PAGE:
Problem: multinational corporations are sitting on a huge lump of money from profits made outside of the US, avoiding hundreds of billions of dollars in taxes. There are four ways to solve this. Three of them create millions of American jobs and bolster American competitiveness while bringing in badly needed — and overdue — tax revenue. One of them will cost millions of future jobs and industries, while draining the treasury. See if you can guess which one the corporate lobbyists are pushing for?
Hoards Of Cash Parked Outside The Country, Taxes Not Collected
In the Washington Post today Eugene Robinson says we should consider giving a tax holiday to companies to get them to bring home profits they made outside the country, and use it to create jobs. In Our best bet is to grow the economy, not cut it, Robinson writes,
U.S. companies have parked some $1 trillion in profits overseas to avoid paying the nominal 35 percent U.S. corporate rate.
As part of a reform package, why not a conditional amnesty that lets corporations repatriate a dollar tax-free for every dollar they invest domestically in ways that create jobs?
Actually it’s more than $1 trillion. American corporations are holding somewhere between $1.5 and 2 trillion dollars (or more) out of the country and away from taxation. This amount is growing every year. These companies are doing this because our tax laws allow companies to “defer” paying taxes on these profits until the money is brought back to the US, or “repatriated.”
I fear that Mr. Robinson has not thought this through, and/or doesn’t know how we got to this point.
The 2004 Mistake
In 2004, as now, companies were holding a great deal of cash outside of the country to avoid taxes. Congress was persuaded to give companies a supposedly one-time “repatriation tax holiday” with the idea that it would “create jobs.” They let companies bring money that they were holding outside of the US to avoid taxes back at a special low rate and use it to hire people and/or invest in research, plant, equipment upgrades, etc. Meanwhile the government could get at least some of the taxes owed.
They held that “outside the country” cash and taxes due (but deferred) as a hostage, demanding a tax holiday ransom before they would return it. Congress gave in.
But wait, there’s more.
Seeing that Congress was tricked into giving these companies a “one-time” tax holiday without fixing the “deferral” rule, more and more companies decided to bet that there would be future tax holidays. They invented all kinds of new ways to make it appear that their profits come from outside of the country, or just moved profits centers and jobs out of the country. The amount held outside the country is much, much greater now than in 2004.
In other words, Congress gave in and gave companies a tax holiday, and these companies broke the promise to create jobs. On top of that they started moving even more jobs and production and profit centers out of the country.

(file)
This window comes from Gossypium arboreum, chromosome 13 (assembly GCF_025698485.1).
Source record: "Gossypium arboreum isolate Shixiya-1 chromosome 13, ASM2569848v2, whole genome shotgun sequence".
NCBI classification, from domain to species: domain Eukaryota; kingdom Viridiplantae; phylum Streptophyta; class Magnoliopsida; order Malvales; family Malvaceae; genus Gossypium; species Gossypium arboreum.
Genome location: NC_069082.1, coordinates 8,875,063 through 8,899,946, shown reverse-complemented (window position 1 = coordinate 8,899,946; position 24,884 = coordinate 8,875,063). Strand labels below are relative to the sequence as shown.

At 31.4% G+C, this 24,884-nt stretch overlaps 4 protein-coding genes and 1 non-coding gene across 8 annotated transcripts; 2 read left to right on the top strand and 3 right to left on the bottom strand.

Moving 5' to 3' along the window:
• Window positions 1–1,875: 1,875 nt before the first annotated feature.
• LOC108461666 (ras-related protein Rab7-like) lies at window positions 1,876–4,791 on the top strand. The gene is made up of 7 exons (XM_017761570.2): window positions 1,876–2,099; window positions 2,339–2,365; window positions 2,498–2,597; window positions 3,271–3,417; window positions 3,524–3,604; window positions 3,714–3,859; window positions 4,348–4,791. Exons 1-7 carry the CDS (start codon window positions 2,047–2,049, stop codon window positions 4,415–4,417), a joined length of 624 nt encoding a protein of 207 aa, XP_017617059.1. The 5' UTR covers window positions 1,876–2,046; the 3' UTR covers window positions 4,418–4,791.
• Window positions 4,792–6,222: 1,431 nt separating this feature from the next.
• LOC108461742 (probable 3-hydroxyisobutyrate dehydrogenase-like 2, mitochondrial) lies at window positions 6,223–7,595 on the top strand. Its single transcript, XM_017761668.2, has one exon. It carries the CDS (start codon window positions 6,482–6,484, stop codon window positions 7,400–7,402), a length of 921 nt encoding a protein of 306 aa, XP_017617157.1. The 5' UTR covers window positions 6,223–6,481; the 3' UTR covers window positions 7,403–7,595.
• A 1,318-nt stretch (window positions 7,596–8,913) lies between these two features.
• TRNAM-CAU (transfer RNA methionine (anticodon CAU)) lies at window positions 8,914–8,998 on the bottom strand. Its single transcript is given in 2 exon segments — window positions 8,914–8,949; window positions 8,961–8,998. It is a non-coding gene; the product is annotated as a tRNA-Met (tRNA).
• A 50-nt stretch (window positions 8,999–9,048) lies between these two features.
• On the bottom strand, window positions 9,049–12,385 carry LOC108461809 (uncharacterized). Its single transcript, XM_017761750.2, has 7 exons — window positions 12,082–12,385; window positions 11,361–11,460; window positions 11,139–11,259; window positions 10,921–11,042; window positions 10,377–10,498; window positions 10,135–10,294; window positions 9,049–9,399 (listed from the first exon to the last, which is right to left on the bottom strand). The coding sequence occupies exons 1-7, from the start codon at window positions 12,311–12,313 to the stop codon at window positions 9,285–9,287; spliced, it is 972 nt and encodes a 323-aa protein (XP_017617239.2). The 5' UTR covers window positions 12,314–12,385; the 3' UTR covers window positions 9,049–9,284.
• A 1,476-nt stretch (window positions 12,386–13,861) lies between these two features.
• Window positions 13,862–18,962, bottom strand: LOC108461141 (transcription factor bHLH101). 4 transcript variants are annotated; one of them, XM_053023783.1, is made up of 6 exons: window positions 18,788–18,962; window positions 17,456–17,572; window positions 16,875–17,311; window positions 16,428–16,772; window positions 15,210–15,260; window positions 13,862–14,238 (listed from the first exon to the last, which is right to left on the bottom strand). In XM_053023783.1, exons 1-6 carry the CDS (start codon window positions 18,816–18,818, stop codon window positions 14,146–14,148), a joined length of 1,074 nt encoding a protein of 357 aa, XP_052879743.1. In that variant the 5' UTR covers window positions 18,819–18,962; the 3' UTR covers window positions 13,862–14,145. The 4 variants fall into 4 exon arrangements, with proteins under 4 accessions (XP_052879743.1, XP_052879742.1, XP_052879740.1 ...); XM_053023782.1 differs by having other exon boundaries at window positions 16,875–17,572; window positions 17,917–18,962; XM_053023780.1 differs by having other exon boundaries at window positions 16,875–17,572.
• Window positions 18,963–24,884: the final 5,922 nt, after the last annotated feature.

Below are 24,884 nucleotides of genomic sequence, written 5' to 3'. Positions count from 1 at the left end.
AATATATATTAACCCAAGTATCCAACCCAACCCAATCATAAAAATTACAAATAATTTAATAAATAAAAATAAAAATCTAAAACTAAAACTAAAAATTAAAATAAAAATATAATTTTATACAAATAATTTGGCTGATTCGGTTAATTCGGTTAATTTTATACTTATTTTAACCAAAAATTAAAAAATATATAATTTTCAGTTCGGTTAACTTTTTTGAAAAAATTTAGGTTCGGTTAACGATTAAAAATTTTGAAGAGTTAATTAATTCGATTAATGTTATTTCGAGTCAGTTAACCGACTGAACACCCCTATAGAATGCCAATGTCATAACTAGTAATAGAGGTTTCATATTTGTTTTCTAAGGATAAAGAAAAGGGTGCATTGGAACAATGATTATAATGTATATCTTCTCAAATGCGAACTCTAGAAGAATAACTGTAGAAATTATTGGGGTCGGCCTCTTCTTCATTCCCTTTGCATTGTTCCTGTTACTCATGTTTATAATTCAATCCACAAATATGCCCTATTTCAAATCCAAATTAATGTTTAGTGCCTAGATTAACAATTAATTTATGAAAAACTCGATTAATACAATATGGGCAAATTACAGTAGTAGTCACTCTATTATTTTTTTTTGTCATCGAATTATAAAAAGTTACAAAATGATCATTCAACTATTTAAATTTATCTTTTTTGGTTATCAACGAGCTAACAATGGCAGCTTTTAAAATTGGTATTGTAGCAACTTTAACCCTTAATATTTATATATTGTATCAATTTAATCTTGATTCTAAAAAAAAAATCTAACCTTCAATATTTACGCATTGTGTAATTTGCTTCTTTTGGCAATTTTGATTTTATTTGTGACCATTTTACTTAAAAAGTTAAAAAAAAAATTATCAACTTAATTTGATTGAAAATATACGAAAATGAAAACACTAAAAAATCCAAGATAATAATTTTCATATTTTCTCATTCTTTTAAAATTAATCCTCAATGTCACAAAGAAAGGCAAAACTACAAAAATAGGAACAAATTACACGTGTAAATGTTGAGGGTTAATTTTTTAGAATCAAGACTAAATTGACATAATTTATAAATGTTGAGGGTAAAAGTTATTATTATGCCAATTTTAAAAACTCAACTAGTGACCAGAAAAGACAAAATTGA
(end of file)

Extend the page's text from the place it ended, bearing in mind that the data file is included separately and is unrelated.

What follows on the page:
Lesson: Giving In To Hostage-Taking Causes Escalated Hostage-Taking
Congress gave in to hostage-taking in 2004, so these companies escalated and took even bigger hostages.
Lesson: If we give companies a tax holiday now we might get a few jobs out of it, but at the cost of millions of jobs as companies move more and more production and profit centers out of the country in anticipation of the next tax holiday.
A system that rewards companies with extremely low tax rates for profits made outside of the US has two effects.
1) Companies are given a huge incentive to move jobs, factories, production and profit centers out of the US. The country loses manufacturing infrastructure and the manufacturing ecosystem degrades.
2) Companies that stay in America are at a terrible competitive disadvantage.
Solution one: (This is the corporate-lobbyist preferred option.) Pay the ransom. Just give these companies another tax holiday. We will at least get a one-time, small bit of the taxes they owe and can hopefully use it to repair a few roads thereby creating a few jobs. (If Republicans don’t obstruct this as “government spending.”) The shareholders will get a huge chunk of cash that they can stash outside the country to avoid paying their taxes. All companies will be pressured to move all the rest of the jobs out of the country, in anticipation of the next tax holiday festivities.
Solution two: End deferral. Just make them bring the money back and pay their taxes. This would remove the incentive to move jobs, production and profit centers out of the country, bringing back millions of jobs as well as helping to restore America’s manufacturing ecosystem. A problem with this brute-force solution is that there are also some good reasons for companies to keep profits outside of the country. If they invest in capacity that they really do need to increase sales overseas, this is good for these American companies and better in the long term for the country.
Solution three: Don’t eliminate the deferral, tax it. Impose a fee, or surtax on deferred profits. Suppose this surtax was 5%. If a company decides to keep $1 billion of profits outside of the country, they would pay 5% of that, $50 million, each year they do this. (No, not later deducted from taxes due.) This idea has all the advantages of solution two, ending deferral, but lets companies keep cash outside of the use at a very low tax rate if they need to.
Solution four: Bring all the money back and pay the taxes due and then switch to a “sales-based apportionment” system, requiring companies to pay taxes based on where sales are made, not where products are produced. “All companies, foreign and domestic, would determine tax liability by calculating sales and pretax profits as the U.S. percentage of their overall sales.”